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## Cardinality of the Real Numbers

On this page, we'll show that the rational numbers are countable, then show that the set of all numbers that can ever be named is countable; we'll then go on to show that the real numbers are uncountable.  We'll also show that the set of all numbers which can ever be named has measure zero, and from that conclude that, if you threw a dart at the number line, the probability that you'd hit a number which could be named would be zero.

### Countability

A set is called countable if it can be placed in 1:1 correspondence with the nonnegative integers.  In other words, if we can assign a different integer to every member of the set, and not have any members left over,  then the set is countable.

Another way to say the same thing is a countable set can be sorted into a sequence which can be indexed by the (nonnegative) integers.

To start with we'll count the rational numbers between 0 and 1, which will show what we mean by this.

### Countability of the Rational Numbers between 0 and 1

Write each rational number as a reduced fraction.  That is, express it as a ratio of integers, "a/b", where a and b have no factors besides 1 in common.  Then sort the set, using the comparison:

(1) If we then write down the list of all rationals between 0 and 1 in the order given by , we can see that each of them must (eventually) appear on the list.  Furthermore, if we number the items on the list using the integers, then for any particular rational, we can easily find an upper bound on the integer it will be assigned.  Call its index on the list n.  Then it's clear that:

(2) This shows that the set of rational values between 0 and 1 is countable.  (Actually determining the precise value assigned to each rational is feasible but tricky, and not necessary for our purposes; all we care about is showing that each rational gets assigned some integer.)

We could take this particular case farther, showing that the set of all rational numbers is countable, and then showing that all Cartesian products of the rationals are countable.  We could then go on and extend this to other sets besides the rational numbers.  However, we're going to take a different approach.

We're going to show that everything we can ever talk about, even in principle, forms a countable set.

### The Set of All Symbols

The Unicode character encoding scheme assigns a number to all symbols commonly in use.  But we can go farther than that.

Consider the set of all symbols ever written down by anyone anywhere on Earth since time began.  That set is clearly finite; in fact it probably has no more than a few million members.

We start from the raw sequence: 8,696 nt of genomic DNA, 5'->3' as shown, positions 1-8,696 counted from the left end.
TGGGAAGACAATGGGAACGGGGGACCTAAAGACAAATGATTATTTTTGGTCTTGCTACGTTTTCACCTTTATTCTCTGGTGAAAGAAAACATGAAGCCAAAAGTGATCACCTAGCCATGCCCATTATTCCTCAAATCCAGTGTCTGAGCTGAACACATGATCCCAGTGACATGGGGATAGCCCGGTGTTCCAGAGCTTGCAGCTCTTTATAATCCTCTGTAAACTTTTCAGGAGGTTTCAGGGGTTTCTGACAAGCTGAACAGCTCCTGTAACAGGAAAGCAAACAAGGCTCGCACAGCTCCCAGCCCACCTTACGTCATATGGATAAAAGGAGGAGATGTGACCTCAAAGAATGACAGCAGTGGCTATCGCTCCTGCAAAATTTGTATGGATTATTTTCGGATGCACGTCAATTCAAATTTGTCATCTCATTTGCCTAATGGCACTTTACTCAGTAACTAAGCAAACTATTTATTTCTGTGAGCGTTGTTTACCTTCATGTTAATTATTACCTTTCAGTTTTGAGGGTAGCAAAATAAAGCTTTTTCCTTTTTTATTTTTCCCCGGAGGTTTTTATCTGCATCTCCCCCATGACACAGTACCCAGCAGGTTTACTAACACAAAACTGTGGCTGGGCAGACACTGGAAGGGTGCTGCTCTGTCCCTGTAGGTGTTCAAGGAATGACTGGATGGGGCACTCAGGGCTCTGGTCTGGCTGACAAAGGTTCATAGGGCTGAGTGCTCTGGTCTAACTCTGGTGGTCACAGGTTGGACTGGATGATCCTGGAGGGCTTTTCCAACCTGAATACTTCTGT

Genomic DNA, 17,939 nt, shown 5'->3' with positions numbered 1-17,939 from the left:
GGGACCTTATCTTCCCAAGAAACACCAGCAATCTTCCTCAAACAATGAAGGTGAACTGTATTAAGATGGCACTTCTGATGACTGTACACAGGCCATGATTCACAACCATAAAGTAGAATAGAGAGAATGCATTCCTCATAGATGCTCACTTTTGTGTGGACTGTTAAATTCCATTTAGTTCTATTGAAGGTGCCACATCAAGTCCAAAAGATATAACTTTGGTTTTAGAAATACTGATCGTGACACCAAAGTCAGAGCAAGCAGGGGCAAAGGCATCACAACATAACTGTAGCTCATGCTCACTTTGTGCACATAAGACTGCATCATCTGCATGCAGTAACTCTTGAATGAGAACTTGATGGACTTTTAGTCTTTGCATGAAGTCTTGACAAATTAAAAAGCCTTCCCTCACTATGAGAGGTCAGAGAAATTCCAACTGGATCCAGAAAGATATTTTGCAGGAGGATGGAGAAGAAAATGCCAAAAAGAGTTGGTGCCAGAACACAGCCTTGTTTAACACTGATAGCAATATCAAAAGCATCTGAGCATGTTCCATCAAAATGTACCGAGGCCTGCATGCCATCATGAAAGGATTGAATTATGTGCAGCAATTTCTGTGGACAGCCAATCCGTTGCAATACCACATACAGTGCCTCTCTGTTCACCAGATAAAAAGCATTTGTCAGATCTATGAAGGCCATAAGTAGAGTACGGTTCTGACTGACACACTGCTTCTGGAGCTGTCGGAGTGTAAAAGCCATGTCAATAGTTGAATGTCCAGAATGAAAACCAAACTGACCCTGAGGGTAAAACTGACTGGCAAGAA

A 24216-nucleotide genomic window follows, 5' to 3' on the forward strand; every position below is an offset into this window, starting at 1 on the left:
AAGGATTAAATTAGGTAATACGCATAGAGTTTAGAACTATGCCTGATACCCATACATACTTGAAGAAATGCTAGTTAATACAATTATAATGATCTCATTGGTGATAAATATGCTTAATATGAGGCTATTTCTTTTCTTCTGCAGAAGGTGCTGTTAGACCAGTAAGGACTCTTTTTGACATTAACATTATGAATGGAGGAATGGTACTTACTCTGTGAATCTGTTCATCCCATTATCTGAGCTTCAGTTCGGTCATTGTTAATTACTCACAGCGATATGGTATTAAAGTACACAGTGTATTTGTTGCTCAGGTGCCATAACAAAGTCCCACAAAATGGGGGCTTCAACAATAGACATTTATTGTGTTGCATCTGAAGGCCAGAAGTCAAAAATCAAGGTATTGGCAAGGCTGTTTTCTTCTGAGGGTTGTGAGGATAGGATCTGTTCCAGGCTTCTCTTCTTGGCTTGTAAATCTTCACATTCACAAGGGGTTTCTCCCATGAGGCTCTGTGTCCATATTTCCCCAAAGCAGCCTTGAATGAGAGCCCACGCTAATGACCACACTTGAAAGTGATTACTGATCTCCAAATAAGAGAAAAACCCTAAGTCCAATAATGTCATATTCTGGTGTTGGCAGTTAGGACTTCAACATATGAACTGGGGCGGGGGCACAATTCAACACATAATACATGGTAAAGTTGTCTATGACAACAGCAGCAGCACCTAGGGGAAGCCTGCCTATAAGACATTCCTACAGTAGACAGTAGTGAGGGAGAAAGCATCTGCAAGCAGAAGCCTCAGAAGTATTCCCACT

Let's merge all those symbols into a single giant alphabet, which we'll call Ecode (for Extended Unicode).   Using Ecode, we can assign to each symbol ever used anywhere on Earth its own unique integer.

To avoid problems later, we will reserve the value 0 and assign it to no symbol.  (The ASCII null symbol will be given some other code point.)

### The Set of All Finite Strings

With the addition of a few special characters to indicate what direction the text is running in, we are in a position to write any statement -- any string, any document ever written, in fact any document which ever could be written -- in Ecode.

Suppose there are N characters in Ecode, where N is some number on the order of a billion or less.  Then any Ecode character string may be treated as a string of "base N" digits, and may be interpreted as a number written in base N.  (Note that we did not assign the digit value 0 to any symbol, so we don't have problems with ambiguity due to extra leading zeros.)

Conversely, given any integer, if we convert it to base N, we can read off its digits as an Ecode string.

Thus, we have established a 1:1 mapping between a subset of the integers and all possible strings in Ecode.  In particular, we have shown that the set of all possible character strings of finite length is countable.  Consequently, we realize that the set of all things which can be described by use of character strings is also countable.  That includes all possible images (since they can be expressed as Ecode strings -- to see this, consider that they may be character-encoded and attached to email messages), all possible books (a book is just a long character string), and all possible descriptions of anything (a description is, after all, of finite length, and consists of statements and images, all of which can be encoded as finite Ecode strings).

We can summarize this as follows:
An object which can be described by a statement of finite length is nameable.
The set of all nameable objects is countable.

### Numbers with (Finite) Names

Consider any number which we might care to discuss.  To do anything with the number we must be able to specify its value.  That specification is its name, and any number which has such a specification is nameable.

Of course all the integers and all the rationals have names.  Furthermore, all the real numbers we can think of -- in fact, all the real numbers we can ever specify -- must also have names.  As examples, consider three irrational numbers:  π, e, and √2.  Each of these has a name -- that is, it has a finite specification of its value; in fact each of them has many names.  Here are examples which may make it clearer what we mean by names for them:

(3) Each of these names consists of a finite number of symbols, and can certainly be expressed as an Ecode string as we've described them.  Consequently, each of these names corresponds to a unique integer in the mapping we gave.   In a similar way, any other number of which we can speak must have (at least one) name.

And so we see that the set of all numbers which can be named is countable.

### Countability of the Real Numbers

So the set of all real numbers which we could ever name is countable.  But does that set include all real numbers?  No; it's easy to show the set of all real numbers is uncountable.

The usual approach is a diagonalization proof.  I'll give an overview, then a more detailed proof.

Assume we have a "counting" of the real numbers -- a list of all of them, indexed by the integers.  Write out each one as a series of terms, written horizontally, with the list running vertically.  Now run down the list, taking the first term from the first number, the second term from the second number, and so on, sliding out along the diagonal as we go down the list.  For each term, substitute a different value.  Put all the new terms together in a string, and the result must be a number which was not on the list.